chattiness


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chat·ty

 (chăt′ē)
adj. chat·ti·er, chat·ti·est
1. Inclined to chat; friendly and talkative.
2. Full of or in the style of light informal talk: a chatty letter.

chat′ti·ly adv.
chat′ti·ness n.
American Heritage® Dictionary of the English Language, Fifth Edition. Copyright © 2016 by Houghton Mifflin Harcourt Publishing Company. Published by Houghton Mifflin Harcourt Publishing Company. All rights reserved.
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References in periodicals archive ?
First up is 32-year-old owl sanctuary volunteer Krystal, who fears that her chattiness and largerthan-life personality scare men away.
Bread 'has the flavour and feel of bread...' Nevertheless, there is a pleasing chattiness to Brown's tone.
Even the apparent, often ironic, chattiness of the narrator is quickly revealed to be the meanderings of the minds of the characters themselves, whether or not they are speaking.
Rocco found a foster home in sanctuary worker Marion Wischnewski-but even there his chattiness brought some trouble.
Both Russian and Croatian idiomatic expressions code, on one hand, the stereotype of the importance of female beauty and protective maternal instinct in relation to other people, the negative stereotypes of women's low intellect, their chattiness, contentiousness, gossiping and overly emotional nature, while on the other hand the stereotypes of men show their male physical, but mental strength as well, courage, initiative and the image of the man as the breadwinner who is focused on work and public action.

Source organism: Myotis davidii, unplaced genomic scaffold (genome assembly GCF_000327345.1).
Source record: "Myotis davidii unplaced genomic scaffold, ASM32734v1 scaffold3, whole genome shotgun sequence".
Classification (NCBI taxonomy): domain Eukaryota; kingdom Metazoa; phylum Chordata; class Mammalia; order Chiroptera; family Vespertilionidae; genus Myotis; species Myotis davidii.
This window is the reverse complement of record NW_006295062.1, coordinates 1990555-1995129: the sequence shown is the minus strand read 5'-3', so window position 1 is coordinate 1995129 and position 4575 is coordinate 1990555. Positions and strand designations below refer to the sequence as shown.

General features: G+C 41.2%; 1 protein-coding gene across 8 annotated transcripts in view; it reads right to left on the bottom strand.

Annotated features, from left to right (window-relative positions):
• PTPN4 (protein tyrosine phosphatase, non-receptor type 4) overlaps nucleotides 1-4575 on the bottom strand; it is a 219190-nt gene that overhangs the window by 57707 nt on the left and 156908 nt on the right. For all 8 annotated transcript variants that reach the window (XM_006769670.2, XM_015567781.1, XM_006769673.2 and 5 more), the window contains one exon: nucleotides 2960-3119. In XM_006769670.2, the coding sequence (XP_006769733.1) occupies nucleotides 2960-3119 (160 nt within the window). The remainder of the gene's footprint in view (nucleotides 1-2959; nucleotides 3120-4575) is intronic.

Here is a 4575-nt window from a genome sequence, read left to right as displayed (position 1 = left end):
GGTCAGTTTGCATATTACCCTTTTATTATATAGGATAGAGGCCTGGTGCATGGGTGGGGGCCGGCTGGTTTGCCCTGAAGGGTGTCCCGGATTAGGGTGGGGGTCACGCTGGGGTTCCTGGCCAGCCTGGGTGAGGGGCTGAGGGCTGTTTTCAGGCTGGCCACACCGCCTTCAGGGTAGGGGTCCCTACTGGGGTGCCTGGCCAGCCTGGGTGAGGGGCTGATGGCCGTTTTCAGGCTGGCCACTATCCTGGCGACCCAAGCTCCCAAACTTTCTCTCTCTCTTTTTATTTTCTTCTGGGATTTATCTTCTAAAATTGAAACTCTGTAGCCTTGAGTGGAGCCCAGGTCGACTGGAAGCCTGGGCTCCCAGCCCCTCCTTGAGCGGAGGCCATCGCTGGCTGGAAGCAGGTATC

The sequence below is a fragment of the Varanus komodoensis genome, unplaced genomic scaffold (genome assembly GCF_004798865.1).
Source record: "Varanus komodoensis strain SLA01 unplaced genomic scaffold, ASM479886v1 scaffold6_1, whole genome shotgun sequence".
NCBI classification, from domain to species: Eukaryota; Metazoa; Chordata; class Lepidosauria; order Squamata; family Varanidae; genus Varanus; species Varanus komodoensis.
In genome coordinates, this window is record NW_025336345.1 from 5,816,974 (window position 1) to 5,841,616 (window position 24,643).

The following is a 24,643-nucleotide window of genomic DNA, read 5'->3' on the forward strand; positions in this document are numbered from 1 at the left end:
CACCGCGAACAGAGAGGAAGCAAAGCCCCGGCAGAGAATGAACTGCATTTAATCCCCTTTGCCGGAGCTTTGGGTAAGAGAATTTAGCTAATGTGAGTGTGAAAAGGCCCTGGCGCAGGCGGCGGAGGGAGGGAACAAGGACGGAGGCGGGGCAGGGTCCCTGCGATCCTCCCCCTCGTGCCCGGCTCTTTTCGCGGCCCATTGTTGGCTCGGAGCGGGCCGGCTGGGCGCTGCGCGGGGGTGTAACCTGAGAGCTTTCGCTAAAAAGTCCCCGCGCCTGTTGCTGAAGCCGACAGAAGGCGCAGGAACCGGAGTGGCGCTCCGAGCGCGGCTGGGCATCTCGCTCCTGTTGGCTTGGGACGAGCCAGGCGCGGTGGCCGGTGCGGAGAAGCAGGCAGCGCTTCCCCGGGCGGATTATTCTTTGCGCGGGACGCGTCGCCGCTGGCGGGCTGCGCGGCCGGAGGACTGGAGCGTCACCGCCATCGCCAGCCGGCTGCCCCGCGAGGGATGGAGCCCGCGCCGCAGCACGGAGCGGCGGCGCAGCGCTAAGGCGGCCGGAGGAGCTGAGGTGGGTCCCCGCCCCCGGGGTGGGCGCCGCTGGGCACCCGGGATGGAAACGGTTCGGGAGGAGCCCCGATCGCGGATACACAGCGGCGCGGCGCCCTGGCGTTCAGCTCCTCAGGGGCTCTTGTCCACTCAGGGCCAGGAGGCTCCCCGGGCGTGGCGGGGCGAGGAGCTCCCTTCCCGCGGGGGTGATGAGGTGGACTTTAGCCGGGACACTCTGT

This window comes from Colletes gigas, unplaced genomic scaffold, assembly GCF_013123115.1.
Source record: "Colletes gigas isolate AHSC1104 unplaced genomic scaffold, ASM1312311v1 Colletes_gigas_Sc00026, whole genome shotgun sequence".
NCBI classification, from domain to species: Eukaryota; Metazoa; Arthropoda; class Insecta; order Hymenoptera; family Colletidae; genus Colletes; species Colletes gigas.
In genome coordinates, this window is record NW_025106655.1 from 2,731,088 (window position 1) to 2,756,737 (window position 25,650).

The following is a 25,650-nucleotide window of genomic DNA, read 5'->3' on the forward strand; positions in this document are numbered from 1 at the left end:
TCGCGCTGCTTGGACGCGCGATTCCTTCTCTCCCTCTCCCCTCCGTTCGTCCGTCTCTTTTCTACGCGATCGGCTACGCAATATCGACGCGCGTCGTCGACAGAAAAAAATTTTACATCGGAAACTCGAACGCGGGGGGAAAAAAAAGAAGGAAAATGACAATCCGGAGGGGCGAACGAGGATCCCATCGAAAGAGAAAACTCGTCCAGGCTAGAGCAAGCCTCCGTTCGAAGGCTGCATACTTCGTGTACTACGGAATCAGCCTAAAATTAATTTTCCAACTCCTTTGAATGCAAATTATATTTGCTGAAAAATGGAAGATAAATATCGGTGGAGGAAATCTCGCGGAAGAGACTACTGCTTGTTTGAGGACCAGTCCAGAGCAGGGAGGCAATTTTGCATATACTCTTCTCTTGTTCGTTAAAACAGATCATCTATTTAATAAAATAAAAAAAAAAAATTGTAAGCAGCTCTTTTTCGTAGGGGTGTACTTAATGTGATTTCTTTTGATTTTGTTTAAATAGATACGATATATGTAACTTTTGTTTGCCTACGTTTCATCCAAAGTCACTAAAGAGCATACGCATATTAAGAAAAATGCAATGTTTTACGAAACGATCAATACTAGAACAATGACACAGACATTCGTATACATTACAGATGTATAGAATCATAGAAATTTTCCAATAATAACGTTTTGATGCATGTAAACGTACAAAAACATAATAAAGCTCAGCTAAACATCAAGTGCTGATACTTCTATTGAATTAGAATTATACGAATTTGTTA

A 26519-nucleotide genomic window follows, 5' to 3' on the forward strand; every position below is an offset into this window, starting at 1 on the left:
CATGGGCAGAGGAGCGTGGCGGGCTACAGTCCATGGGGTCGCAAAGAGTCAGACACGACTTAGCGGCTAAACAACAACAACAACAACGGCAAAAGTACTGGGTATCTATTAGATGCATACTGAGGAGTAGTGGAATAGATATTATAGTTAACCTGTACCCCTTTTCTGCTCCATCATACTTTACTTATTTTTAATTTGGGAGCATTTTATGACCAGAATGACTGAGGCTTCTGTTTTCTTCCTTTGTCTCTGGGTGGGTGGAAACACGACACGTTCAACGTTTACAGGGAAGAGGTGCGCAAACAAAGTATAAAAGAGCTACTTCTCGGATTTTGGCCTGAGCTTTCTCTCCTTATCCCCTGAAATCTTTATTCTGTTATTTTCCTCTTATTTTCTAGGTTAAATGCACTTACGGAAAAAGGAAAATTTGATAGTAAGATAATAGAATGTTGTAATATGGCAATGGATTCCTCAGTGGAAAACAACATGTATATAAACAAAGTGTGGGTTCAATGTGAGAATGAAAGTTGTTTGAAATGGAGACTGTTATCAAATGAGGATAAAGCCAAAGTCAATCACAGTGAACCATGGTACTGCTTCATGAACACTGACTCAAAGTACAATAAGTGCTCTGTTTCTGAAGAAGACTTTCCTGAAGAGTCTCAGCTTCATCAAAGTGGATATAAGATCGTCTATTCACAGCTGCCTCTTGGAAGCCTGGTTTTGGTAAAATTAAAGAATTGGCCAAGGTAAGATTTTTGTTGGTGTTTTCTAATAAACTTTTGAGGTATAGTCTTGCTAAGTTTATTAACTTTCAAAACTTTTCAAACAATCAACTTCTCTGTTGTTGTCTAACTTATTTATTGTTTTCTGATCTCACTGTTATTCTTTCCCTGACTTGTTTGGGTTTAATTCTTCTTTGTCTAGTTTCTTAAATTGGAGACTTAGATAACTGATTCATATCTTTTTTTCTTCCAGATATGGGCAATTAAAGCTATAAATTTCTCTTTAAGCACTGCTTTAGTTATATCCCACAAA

According to Fosse, Buch, Safvenbom, and Martinussen (2015) extraversion are portrayed by friendliness, vigor, and chattiness. Agreeableness includes tenderness, cooperativeness, goodwill, and concern.
In regards to chattiness, 83 percent of travelers said conversation with other passengers or people sitting next to you should end after a "hi and a smile."
THERE'S always some chattiness in the office, but is gossip becoming an issue?
The chattiness and the cattiness seem to be the hallmarks of a much younger person.
The early impression is a marked contrast to the downbeat, relatively informal style of his predecessor, Francois Hollande, derided for his "little jokes", chattiness with the media and desire to be a "normal" president.